"Dazzling.” —Financial Times As lives offline and online merge even more, it is easy to forget how we got here. Rise of the Machines reclaims the spectacular story of cybernetics, one of the twentieth century’s pivotal ideas. Springing from the mind of mathematician Norbert Wiener amid the devastation of World War II, the cybernetic vision underpinned a host of seductive myths about the future of machines. Cybernetics triggered blissful cults and military gizmos, the Whole Earth Catalog and the air force’s foray into virtual space, as well as crypto-anarchists fighting for internet freedom. In Rise of the Machines, Thomas Rid draws on unpublished sources—including interviews with hippies, anarchists, sleuths, and spies—to offer an unparalleled perspective into our anxious embrace of technology.
Thomas Rid’s revelatory history of cybernetics pulls together disparate threads in the history of technology, from the invention of radar and pilotless flying bombs in World War Two to today’s age of CCTV, cryptocurrencies and Oculus Rift, to make plain that our current anxieties about privacy and security will be emphatically at the crux of the new digital future that we have been steadily, sometimes inadvertently, creating for ourselves. Rise of the Machines makes a singular and significant contribution to the advancement of our clearer understanding of that future – and of the past that has generated it. PRAISE FOR THOMAS RID ‘A fascinating survey of the oscillating hopes and fears expressed by the cybernetic mythos.’ The Wall Street Journal ‘Thoughtful, enlightening … a mélange of history, media studies, political science, military engineering and, yes, etymology … A meticulous yet startling alternate history of computation.’ New Scientist
Jerry Brotton is the presenter of the acclaimed BBC4 series 'Maps: Power, Plunder and Possession'. Here he tells the story of our world through maps. Throughout history, maps have been fundamental in shaping our view of the world, and our place in it. But far from being purely scientific objects, world maps are unavoidably ideological and subjective, intimately bound up with the systems of power and authority of particular times and places. Mapmakers do not simply represent the world, they construct it out of the ideas of their age. In this scintillating book, Jerry Brotton examines the significance of 12 maps - from the mystical representations of ancient history to the satellite-derived imagery of today. He vividly recreates the environments and circumstances in which each of the maps was made, showing how each conveys a highly individual view of the world - whether the Jerusalem-centred Christian perspective of the 14th century Hereford Mappa Mundi or the Peters projection of the 1970s which aimed to give due weight to 'the third world'. Although the way we map our surroundings is once more changing dramatically, Brotton argues that maps today are no more definitive or objective than they have ever been - but that they continue to make arguments and propositions about the world, and to recreate, shape and mediate our view of it. Readers of this book will never look at a map in quite the same way again.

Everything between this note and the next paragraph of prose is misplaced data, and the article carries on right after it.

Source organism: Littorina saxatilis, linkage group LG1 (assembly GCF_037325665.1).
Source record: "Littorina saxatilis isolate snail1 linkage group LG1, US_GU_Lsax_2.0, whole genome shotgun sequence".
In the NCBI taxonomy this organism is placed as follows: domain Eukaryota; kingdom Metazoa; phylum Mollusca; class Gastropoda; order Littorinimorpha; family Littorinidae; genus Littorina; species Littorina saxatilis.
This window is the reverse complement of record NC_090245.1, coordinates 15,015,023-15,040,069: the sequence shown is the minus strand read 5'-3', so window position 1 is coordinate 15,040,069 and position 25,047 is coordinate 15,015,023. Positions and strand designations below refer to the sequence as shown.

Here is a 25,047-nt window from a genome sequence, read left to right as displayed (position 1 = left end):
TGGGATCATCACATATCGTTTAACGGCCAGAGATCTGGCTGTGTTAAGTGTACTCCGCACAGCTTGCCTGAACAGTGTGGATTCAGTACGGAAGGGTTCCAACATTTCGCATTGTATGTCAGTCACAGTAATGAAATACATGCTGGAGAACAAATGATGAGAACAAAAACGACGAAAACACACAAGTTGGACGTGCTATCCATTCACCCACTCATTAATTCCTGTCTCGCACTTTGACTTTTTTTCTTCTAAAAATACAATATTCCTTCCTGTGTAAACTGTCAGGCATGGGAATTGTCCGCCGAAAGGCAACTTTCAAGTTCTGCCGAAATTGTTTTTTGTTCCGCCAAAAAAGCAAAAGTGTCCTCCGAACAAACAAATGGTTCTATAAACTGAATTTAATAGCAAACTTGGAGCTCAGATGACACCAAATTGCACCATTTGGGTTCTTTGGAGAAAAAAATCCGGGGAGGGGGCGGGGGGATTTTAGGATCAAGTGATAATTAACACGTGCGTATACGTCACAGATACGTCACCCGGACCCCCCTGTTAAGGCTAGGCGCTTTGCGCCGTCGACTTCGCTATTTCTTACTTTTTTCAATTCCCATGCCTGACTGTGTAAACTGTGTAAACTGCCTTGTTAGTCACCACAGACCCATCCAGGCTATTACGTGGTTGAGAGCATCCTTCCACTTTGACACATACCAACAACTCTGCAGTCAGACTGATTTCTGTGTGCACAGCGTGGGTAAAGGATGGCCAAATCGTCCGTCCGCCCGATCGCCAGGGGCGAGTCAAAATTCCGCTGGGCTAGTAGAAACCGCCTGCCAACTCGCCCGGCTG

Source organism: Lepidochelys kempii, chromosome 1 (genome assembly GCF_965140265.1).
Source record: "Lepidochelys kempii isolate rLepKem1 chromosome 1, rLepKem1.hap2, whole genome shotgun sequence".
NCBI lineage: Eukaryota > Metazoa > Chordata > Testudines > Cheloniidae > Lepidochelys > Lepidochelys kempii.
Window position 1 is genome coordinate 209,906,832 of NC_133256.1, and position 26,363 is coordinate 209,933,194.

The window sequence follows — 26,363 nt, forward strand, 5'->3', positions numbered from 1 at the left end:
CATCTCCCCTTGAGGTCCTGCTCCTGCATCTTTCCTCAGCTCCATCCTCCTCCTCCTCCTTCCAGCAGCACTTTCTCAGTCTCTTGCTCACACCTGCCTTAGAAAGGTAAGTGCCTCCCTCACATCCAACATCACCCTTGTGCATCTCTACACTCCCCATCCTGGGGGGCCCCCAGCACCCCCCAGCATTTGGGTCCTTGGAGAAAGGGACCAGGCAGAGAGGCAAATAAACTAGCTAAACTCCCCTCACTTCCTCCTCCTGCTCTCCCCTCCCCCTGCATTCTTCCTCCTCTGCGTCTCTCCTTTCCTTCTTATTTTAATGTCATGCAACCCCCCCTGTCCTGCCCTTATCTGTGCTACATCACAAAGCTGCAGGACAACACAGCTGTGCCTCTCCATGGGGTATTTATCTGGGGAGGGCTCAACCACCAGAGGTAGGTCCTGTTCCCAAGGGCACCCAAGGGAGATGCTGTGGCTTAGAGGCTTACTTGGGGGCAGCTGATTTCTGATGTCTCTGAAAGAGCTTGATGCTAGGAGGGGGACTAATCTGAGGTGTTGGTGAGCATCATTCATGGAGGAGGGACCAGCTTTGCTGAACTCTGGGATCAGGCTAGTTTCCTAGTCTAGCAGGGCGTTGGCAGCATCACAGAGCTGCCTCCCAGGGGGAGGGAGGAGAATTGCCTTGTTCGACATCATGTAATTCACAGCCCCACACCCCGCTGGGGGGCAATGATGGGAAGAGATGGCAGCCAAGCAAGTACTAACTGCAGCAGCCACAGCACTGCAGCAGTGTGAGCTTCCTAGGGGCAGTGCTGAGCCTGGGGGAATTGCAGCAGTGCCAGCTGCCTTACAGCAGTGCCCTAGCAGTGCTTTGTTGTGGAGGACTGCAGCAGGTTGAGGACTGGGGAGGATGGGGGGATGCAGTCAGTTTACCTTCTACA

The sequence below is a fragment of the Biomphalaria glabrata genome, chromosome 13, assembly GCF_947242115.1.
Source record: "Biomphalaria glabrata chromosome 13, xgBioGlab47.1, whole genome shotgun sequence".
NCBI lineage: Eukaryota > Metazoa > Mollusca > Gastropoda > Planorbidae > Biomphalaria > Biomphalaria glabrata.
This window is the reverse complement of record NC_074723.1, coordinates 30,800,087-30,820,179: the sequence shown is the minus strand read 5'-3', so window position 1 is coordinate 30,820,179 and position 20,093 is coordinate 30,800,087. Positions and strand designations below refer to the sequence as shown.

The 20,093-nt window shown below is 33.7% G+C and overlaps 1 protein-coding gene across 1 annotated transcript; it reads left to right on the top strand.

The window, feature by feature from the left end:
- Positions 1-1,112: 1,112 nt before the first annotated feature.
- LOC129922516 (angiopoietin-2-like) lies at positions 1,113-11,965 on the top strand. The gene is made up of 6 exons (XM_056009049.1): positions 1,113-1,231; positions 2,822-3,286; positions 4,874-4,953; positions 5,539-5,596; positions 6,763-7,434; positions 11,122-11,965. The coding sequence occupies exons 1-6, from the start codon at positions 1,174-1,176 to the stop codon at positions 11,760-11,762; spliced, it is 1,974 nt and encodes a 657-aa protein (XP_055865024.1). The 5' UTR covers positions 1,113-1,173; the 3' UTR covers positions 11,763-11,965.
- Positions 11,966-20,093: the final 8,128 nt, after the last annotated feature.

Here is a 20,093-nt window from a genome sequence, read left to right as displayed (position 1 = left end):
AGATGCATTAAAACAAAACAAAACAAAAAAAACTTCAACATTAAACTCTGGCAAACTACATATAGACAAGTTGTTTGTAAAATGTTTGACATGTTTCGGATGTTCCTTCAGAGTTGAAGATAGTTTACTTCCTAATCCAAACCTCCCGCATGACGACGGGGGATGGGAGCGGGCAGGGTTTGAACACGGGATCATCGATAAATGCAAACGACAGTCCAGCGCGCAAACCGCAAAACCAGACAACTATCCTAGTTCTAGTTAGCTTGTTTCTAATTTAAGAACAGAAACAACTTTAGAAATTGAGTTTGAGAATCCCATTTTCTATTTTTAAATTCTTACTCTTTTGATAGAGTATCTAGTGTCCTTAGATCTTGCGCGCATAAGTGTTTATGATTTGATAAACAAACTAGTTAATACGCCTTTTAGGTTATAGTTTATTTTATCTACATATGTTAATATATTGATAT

This Encyclopedia examines all aspects of the history of science in the United States, with a special emphasis placed on the historiography of science in America. It can be used by students, general readers, scientists, or anyone interested in the facts relating to the development of science in the United States. Special emphasis is placed in the history of medicine and technology and on the relationship between science and technology and science and medicine.
The term ‘science fiction’ has an established common usage, but close examination reveals that writers, fans, editors, scholars, and publishers often use this word in different ways for different reasons. Exploring how science fiction has emerged through competing versions and the struggle to define its limits, this Concise History: provides an accessible and clear overview of the development of the genre traces the separation of sf from a broader fantastic literature and the simultaneous formation of neighbouring genres, such as fantasy and horror shows the relationship between magazine and paperback traditions in sf publishing is organised by theme and presented chronologically uses text boxes throughout to highlight key works in sf traditions including dystopian, apocalyptic and evolutionary fiction includes a short overview and bullet-pointed conclusion for each chapter. Discussing the place of key works and looking forward to the future of the genre, this book is the ideal starting point both for students and all those seeking a better understanding of science fiction.